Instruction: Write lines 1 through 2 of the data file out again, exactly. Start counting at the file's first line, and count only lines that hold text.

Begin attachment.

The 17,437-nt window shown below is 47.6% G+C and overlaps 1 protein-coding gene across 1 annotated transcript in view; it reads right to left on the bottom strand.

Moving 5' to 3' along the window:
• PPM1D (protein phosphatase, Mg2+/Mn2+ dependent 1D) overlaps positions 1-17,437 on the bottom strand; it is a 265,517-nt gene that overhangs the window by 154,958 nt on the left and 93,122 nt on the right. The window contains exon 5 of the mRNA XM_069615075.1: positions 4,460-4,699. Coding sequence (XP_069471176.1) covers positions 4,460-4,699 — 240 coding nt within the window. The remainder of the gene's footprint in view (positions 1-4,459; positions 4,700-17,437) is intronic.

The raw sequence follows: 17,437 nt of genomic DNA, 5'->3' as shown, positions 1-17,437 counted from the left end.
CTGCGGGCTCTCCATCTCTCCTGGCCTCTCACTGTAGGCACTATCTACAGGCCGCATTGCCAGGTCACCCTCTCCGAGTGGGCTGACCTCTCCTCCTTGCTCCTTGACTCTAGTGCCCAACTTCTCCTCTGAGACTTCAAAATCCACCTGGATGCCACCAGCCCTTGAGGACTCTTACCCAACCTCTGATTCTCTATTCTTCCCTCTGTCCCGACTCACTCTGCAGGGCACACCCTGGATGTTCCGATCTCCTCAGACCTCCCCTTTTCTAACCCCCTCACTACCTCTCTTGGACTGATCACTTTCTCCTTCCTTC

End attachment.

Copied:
The 17,437-nt window shown below is 47.6% G+C and overlaps 1 protein-coding gene across 1 annotated transcript in view; it reads right to left on the bottom strand.

Moving 5' to 3' along the window: